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UNHCR returns to Calais to provide migrants, refugees with information

News Stories, 17 June 2009

© Courtesy of IOM/N.Lajili
Local aid workers distribute food to some of the foreigners who have been living in makeshift shelters in the Calais area.

CALAIS, France, June 17 (UNHCR) The UN refugee agency has been sending staff from its Paris office on a weekly basis to Calais, where hundreds of migrants, refugees and asylum seekers, are living in squalid settlements hoping to cross to the United Kingdom.

UNHCR plans to open a full-time presence from the beginning of July in the northern French port, which it left in 2002 after the authorities closed Sangatte reception centre. UNHCR staff have been staying in Calais for three or four days a week since early June, working with aid partner France Terre d'Asile to inform the people about a wide range of issues.

They explain asylum in France and how to apply for it; organize information sessions with British aid agencies about conditions in the United Kingdom and asylum policies there; and give data on France, Britain and countries through which migrants transit to get here.

"We have come here to help the migrants and asylum seekers to make an informed decision," Francisco Galindo-Velez, UNHCR representative in France, said during a recent visit to Calais, which continues to attract irregular migrants and refugees hoping to reach the UK. He later said this was not just a French problem, but a European and international one.

"They no longer have any link to their country of origin, they need to know what is happening in order to decide their future," added Monique Delannoy, a worker with a local aid agency that helps the uninvited visitors.

Most pay smugglers large sums of money to bring them to Calais, which is separated from the UK by a narrow strip of sea. Ferries criss-cross the English Channel every day and some migrants try to hide on trucks to make the journey from France undetected.

Staff from UNHCR and France Terre d'Asile, together with interpreters, have been visiting the grim makeshift settlements in and around Calais where the migrants live. They mainly come from places like Afghanistan, Eritrea, Iran, Iraq and Somalia, but some are from as far away as Vietnam. Many have had to travel thousands of kilometres to arrive here, literally within sight of their goal.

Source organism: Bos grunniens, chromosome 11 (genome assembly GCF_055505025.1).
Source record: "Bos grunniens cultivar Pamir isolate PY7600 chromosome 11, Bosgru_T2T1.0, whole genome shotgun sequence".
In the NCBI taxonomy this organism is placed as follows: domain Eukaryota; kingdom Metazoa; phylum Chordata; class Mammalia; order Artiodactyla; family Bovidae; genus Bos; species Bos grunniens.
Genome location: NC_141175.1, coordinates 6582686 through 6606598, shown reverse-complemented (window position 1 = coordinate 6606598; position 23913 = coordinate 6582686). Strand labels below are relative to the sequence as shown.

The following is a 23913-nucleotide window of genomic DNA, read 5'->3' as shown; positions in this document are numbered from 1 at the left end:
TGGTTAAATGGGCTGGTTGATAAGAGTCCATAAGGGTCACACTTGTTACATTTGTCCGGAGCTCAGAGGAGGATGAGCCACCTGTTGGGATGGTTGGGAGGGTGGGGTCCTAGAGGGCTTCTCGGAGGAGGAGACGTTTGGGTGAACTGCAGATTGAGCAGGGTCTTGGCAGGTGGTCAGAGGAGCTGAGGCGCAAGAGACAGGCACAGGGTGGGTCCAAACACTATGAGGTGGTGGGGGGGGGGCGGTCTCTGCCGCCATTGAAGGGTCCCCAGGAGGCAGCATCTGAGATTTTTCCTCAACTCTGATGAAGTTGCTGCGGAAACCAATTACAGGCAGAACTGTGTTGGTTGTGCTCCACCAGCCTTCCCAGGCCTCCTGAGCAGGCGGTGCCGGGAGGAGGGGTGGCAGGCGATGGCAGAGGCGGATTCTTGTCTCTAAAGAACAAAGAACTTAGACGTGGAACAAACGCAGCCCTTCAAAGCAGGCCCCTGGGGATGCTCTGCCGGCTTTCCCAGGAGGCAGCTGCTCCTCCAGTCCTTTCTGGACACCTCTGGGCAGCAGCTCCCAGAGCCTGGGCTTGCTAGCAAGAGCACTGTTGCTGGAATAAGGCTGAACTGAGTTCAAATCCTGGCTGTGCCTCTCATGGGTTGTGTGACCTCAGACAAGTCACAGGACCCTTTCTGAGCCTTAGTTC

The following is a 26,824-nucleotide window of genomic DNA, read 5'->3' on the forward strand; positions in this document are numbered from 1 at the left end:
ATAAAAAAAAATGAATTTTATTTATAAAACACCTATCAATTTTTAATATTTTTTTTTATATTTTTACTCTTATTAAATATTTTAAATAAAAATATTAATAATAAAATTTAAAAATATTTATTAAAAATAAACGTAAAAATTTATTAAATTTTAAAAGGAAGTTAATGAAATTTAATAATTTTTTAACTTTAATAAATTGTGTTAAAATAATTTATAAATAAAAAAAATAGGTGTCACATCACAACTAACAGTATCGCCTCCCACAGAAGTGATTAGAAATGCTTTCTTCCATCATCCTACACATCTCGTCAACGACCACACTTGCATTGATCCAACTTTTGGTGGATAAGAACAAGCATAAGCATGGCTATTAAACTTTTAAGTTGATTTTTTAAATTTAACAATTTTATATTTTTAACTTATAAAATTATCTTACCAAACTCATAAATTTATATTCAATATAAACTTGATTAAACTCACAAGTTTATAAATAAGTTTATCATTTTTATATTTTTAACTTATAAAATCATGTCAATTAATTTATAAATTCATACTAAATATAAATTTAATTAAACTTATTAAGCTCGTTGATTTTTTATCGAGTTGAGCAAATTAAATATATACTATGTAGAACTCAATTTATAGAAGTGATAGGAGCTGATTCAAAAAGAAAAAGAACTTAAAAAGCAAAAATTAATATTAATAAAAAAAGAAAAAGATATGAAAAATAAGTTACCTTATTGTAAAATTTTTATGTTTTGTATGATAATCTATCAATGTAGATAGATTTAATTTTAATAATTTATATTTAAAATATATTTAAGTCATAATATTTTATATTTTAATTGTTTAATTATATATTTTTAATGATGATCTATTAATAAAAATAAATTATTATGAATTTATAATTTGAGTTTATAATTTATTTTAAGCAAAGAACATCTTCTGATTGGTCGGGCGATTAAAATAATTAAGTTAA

Most are motivated by economic or family reasons, but a few have fled violence or persecution and their well-being is of direct concern to UNHCR. Many have no idea about the situation back home, or about what they can expect in the UK. "I left my country several months ago, I don't really know what the situation is anymore," Asad, a young Somali, told UNHCR during a food distribution organized by local aid agencies.

There are currently an estimated 800 migrants in the Calais area and about one in five are unaccompanied minors. A further 800 are in other ports on the northern coast. Relations between the foreigners and the people of Calais are tense. If they make it to the UK and are caught, they could face a return to the continent or to their country of origin, unless granted asylum.

By Marie-Ange Lescure in Calais, France




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Locals call it, "The Jungle" - a squalid warren of shanties made out of cardboard, plywood and bits of plastic that has mushroomed among the sand dunes and brambles outside Calais. Hundreds of migrants and asylum seekers from such faraway places as Afghanistan, Somalia and Vietnam have traveled for months and over rough terrain to camp out and eventually cross the 34-kilometre stretch of sea that separates Calais from England's White Cliffs of Dover.

Some have family in the UK or have heard that it is easy to get a good job there. Others have been forced to flee their countries because of political, religious or ethnic persecution, and may be entitled to refugee status.

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